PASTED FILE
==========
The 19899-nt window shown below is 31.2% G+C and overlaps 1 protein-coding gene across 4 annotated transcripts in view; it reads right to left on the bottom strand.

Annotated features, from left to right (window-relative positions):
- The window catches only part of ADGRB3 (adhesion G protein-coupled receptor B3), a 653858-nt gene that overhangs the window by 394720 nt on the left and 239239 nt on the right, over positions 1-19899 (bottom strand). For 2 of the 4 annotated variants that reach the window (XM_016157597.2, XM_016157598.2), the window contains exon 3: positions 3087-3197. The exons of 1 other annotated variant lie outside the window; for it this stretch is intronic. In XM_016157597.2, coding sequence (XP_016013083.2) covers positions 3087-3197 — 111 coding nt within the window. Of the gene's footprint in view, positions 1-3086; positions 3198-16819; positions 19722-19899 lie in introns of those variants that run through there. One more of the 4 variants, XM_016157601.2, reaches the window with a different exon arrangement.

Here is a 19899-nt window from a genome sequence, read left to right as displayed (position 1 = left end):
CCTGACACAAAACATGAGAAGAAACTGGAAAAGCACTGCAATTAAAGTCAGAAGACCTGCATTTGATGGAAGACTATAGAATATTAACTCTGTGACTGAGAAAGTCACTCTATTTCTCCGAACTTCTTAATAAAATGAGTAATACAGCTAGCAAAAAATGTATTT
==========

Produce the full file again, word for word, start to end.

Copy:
The 19899-nt window shown below is 31.2% G+C and overlaps 1 protein-coding gene across 4 annotated transcripts in view; it reads right to left on the bottom strand.

Annotated features, from left to right (window-relative positions):
- The window catches only part of ADGRB3 (adhesion G protein-coupled receptor B3), a 653858-nt gene that overhangs the window by 394720 nt on the left and 239239 nt on the right, over positions 1-19899 (bottom strand). For 2 of the 4 annotated variants that reach the window (XM_016157597.2, XM_016157598.2), the window contains exon 3: positions 3087-3197. The exons of 1 other annotated variant lie outside the window; for it this stretch is intronic. In XM_016157597.2, coding sequence (XP_016013083.2) covers positions 3087-3197 — 111 coding nt within the window. Of the gene's footprint in view, positions 1-3086; positions 3198-16819; positions 19722-19899 lie in introns of those variants that run through there. One more of the 4 variants, XM_016157601.2, reaches the window with a different exon arrangement.

Here is a 19899-nt window from a genome sequence, read left to right as displayed (position 1 = left end):
CCTGACACAAAACATGAGAAGAAACTGGAAAAGCACTGCAATTAAAGTCAGAAGACCTGCATTTGATGGAAGACTATAGAATATTAACTCTGTGACTGAGAAAGTCACTCTATTTCTCCGAACTTCTTAATAAAATGAGTAATACAGCTAGCAAAAAATGTATTT